September 2008

My request for a weekend NOT filled with trips to WalMart and grass-mowing ended in a good compromise.  Since the two items mentioned are actually necessary, we got up and began them early on Saturday and so got them out of the way.  This left the weekend free for possibilities.

Mel actually likes to go grocery shopping on Saturday afternoon when the rest of Broken Arrow is there because she gets to see lots of people she knows.  I chose to go early and adopt the Dale Earnhart philosophy and race about the store to get through it as soon as possible.  I thought of the late #3 and his practice of intimidation by bumping at one point when an elderly woman had her cart stalled on the left of the aisle and was reaching across the aisle to the other side.  I thought briefly of my former navy coworkers who at one point in the submarine careers might have yelled “Hey! Make a hole!” but I kept silent.  I went around.

Erin wanted desperately to fill the entire day with activity in the form of us driving her everywhere but I staunchly refused.  That’s not fun for anybody but her.  Instead, we went up to the Gilcrease Museum to see the traveling exhibition of Ansel Adams photographs.  I have been a big fan of Adams since the early 80’s and have most of his books on my shelves but I have never seen an actual print made by his hands.  Now I have.  Most of them were printed more darkly than I would have expected but that certainly did not take anything away from their impact.  I enjoyed the experience thoroughly.  I should invest in a membership there because there’s always something interesting being shown up there.

I also managed to find some time to work on my workbench.  I finally had to bite the bullet and wrestle the top off of my bench and flip it over to get at the bottom and mount my vise.  After much sweating and the purchase of a special (very large diameter) drill bit, I managed to get the thing back together and it is a sight to behold.  I’m quite happy with it – scratch that item off the list.

I also got so restless at work Friday afternoon that I just up and took the afternoon off and used that time to drop off a broken router at the PorterCable factory repair center.  I’ve been putting this off since last January.  Unfortunately the wait meant an increase of $40 in the repair cost but you can’t have everything.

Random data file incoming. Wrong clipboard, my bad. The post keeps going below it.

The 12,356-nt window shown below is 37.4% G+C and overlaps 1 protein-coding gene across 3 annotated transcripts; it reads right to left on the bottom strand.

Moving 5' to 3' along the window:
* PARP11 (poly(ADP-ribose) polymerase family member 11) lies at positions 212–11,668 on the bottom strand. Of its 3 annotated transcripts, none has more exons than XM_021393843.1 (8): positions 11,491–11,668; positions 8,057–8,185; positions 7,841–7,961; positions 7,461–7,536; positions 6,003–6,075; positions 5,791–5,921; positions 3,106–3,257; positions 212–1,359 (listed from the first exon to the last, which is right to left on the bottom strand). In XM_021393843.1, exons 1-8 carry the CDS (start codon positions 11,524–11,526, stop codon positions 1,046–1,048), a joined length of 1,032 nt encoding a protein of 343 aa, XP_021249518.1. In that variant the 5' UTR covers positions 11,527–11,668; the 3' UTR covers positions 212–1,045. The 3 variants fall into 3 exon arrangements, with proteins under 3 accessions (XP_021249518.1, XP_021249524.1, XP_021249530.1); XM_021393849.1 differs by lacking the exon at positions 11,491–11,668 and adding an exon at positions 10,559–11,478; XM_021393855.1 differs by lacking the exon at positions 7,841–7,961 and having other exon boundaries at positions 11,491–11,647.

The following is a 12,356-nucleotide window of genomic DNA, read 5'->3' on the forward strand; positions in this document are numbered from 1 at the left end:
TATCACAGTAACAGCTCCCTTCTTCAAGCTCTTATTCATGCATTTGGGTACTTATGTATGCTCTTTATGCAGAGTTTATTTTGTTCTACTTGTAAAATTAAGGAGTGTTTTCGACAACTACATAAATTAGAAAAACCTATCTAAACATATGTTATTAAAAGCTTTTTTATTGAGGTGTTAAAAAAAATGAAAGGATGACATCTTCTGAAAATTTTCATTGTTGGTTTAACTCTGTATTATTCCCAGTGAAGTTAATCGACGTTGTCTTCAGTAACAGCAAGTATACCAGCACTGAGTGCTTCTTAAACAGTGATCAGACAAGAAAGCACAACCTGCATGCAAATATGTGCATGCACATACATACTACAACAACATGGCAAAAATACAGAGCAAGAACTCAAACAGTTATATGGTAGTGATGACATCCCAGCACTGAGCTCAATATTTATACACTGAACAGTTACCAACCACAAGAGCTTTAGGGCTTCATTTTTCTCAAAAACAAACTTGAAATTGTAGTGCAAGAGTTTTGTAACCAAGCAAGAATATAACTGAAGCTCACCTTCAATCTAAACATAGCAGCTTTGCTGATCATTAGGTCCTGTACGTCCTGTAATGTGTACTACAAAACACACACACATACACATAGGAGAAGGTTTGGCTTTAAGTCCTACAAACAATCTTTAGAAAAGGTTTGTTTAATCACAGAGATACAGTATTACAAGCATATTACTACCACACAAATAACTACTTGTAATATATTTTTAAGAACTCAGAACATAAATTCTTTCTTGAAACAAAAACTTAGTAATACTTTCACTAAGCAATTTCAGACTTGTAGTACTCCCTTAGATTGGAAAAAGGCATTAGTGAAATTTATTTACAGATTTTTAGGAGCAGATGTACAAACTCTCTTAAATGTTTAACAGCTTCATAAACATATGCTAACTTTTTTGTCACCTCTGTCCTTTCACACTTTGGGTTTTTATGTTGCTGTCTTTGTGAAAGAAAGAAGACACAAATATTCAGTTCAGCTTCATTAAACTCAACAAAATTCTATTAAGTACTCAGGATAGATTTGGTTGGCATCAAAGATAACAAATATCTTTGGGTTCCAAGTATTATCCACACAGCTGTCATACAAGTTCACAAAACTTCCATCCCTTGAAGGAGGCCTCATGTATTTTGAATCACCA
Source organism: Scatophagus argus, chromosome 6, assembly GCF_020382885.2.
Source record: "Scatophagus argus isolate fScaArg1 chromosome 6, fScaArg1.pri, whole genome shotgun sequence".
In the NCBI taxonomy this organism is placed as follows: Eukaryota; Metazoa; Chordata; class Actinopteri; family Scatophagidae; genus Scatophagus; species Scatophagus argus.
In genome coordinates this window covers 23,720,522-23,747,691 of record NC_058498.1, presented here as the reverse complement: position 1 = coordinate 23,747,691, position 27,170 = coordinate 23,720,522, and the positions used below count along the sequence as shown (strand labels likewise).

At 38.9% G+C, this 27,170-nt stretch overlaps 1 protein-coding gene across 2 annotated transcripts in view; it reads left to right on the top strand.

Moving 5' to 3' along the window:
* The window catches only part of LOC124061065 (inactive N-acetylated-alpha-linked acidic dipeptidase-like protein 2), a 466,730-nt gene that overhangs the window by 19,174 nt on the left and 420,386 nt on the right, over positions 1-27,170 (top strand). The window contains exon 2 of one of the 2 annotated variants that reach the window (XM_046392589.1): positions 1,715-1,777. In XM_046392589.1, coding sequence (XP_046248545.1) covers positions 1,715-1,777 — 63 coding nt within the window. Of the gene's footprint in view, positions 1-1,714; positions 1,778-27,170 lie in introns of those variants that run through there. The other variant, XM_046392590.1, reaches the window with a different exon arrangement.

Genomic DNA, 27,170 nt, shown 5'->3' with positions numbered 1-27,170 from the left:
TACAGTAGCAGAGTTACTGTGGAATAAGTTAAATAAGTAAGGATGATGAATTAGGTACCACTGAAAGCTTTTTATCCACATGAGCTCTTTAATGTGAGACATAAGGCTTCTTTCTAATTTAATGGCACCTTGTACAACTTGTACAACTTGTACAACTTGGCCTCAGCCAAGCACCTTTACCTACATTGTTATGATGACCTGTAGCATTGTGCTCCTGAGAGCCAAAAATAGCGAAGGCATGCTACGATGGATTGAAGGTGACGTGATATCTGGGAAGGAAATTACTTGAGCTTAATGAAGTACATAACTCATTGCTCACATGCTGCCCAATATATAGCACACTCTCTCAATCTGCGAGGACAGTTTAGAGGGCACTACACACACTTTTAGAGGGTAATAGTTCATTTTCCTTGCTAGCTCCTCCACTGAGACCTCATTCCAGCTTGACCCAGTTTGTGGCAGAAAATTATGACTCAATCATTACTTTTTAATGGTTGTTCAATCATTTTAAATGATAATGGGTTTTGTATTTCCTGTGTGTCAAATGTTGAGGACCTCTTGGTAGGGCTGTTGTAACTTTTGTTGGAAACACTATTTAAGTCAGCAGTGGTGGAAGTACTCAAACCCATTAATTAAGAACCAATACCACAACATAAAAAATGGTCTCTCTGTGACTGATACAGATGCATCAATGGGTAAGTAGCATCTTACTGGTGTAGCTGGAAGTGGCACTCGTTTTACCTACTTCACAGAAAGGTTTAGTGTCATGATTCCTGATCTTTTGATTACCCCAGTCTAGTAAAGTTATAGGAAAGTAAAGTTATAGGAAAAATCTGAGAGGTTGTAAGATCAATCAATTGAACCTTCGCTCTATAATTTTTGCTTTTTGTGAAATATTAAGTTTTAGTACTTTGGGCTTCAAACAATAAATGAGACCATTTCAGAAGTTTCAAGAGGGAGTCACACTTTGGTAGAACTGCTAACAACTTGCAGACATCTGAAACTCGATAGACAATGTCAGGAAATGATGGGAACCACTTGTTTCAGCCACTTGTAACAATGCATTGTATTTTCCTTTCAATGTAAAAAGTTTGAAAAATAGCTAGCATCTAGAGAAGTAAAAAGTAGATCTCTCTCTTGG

Finally, I put a new mobile base onto my tablesaw.  The old one was one that I had built and was not up to the task.  The saw pretty much crushed it and it was no longer mobile.  The new one is much nicer and I hope it holds the saw up.  It’s near the weight limit so we’ll see.  I would have bought a bigger one but that’s all the store had.

All in all it was a very satisfying weekend.  It’s time to move on to another building project.

I forgot to document what we did weekend before last.  Heaven knows that years from now, that information will be vital.  The 22nd century equivalent of Garrison Keillor will be narrating it on a PBS documentary someday as yellowed photos pan by on the screen.  Hope springs eternal.

Since Evan is off to college, and last weekend Erin was off on a retreat with the church, Mel decided to visit her mom in Fort Smith.  Her mom is quite sharp and in good shape for a woman in her 80’s but she gets bored with all that spare time on her hands so she appreciates a visit.  We didn’t actually do much beside visit a new nature center but it was a pleasant way to relax for the weekend.

Actually we did go out to the former Fort Chaffee to seek out a nascent museum which attempts to chronicle Elvis Presley’s first haircut as he joined the Army.  Apparently that is Fort Chaffee’s claim to faim: Elvis was there once. We found the building with it’s four barber chairs and many large photos of Elvis sitting on one of them but even though the door was unlocked, the lights were on, and the visitor’s register was out, the alarm had not been deactivated and we set it off.  The ensuing whooping made it impossible to enjoy the experience so we left.  No emergency vehicles were seen so I guess it wasn’t that big of a deal.